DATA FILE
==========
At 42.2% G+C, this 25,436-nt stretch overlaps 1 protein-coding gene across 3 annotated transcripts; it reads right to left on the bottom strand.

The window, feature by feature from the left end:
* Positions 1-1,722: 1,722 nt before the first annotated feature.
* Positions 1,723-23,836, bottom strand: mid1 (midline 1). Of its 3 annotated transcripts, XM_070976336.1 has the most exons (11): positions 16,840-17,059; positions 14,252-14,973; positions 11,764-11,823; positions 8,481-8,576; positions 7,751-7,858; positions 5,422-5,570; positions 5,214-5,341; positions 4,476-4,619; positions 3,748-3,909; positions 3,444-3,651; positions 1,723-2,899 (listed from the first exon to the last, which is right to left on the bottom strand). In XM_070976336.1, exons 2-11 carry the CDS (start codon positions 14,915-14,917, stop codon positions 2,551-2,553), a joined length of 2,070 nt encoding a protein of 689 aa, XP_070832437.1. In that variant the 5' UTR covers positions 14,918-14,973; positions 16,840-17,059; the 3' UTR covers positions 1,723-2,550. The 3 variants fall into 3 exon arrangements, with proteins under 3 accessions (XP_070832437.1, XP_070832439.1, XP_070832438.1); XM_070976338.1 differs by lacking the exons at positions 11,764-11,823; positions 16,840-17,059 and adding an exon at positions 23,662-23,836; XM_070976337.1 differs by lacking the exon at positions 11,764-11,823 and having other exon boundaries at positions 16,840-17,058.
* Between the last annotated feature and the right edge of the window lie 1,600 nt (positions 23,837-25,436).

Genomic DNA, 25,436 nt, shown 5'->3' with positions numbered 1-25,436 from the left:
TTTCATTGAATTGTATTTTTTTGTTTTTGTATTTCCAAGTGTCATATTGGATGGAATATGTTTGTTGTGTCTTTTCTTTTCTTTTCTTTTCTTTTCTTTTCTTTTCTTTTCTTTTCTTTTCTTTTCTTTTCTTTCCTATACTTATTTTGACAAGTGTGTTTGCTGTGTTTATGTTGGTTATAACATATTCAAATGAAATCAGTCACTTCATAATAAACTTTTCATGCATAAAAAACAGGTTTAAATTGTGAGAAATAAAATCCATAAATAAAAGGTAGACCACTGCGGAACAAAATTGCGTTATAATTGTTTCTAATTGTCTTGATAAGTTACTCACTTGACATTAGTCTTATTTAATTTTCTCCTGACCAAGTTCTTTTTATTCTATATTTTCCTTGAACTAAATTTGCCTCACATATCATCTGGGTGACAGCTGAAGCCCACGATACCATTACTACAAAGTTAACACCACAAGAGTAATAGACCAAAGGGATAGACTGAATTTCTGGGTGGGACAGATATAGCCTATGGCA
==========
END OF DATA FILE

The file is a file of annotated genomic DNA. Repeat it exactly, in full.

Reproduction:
At 42.2% G+C, this 25,436-nt stretch overlaps 1 protein-coding gene across 3 annotated transcripts; it reads right to left on the bottom strand.

The window, feature by feature from the left end:
* Positions 1-1,722: 1,722 nt before the first annotated feature.
* Positions 1,723-23,836, bottom strand: mid1 (midline 1). Of its 3 annotated transcripts, XM_070976336.1 has the most exons (11): positions 16,840-17,059; positions 14,252-14,973; positions 11,764-11,823; positions 8,481-8,576; positions 7,751-7,858; positions 5,422-5,570; positions 5,214-5,341; positions 4,476-4,619; positions 3,748-3,909; positions 3,444-3,651; positions 1,723-2,899 (listed from the first exon to the last, which is right to left on the bottom strand). In XM_070976336.1, exons 2-11 carry the CDS (start codon positions 14,915-14,917, stop codon positions 2,551-2,553), a joined length of 2,070 nt encoding a protein of 689 aa, XP_070832437.1. In that variant the 5' UTR covers positions 14,918-14,973; positions 16,840-17,059; the 3' UTR covers positions 1,723-2,550. The 3 variants fall into 3 exon arrangements, with proteins under 3 accessions (XP_070832437.1, XP_070832439.1, XP_070832438.1); XM_070976338.1 differs by lacking the exons at positions 11,764-11,823; positions 16,840-17,059 and adding an exon at positions 23,662-23,836; XM_070976337.1 differs by lacking the exon at positions 11,764-11,823 and having other exon boundaries at positions 16,840-17,058.
* Between the last annotated feature and the right edge of the window lie 1,600 nt (positions 23,837-25,436).

Genomic DNA, 25,436 nt, shown 5'->3' with positions numbered 1-25,436 from the left:
TTTCATTGAATTGTATTTTTTTGTTTTTGTATTTCCAAGTGTCATATTGGATGGAATATGTTTGTTGTGTCTTTTCTTTTCTTTTCTTTTCTTTTCTTTTCTTTTCTTTTCTTTTCTTTTCTTTTCTTTTCTTTCCTATACTTATTTTGACAAGTGTGTTTGCTGTGTTTATGTTGGTTATAACATATTCAAATGAAATCAGTCACTTCATAATAAACTTTTCATGCATAAAAAACAGGTTTAAATTGTGAGAAATAAAATCCATAAATAAAAGGTAGACCACTGCGGAACAAAATTGCGTTATAATTGTTTCTAATTGTCTTGATAAGTTACTCACTTGACATTAGTCTTATTTAATTTTCTCCTGACCAAGTTCTTTTTATTCTATATTTTCCTTGAACTAAATTTGCCTCACATATCATCTGGGTGACAGCTGAAGCCCACGATACCATTACTACAAAGTTAACACCACAAGAGTAATAGACCAAAGGGATAGACTGAATTTCTGGGTGGGACAGATATAGCCTATGGCA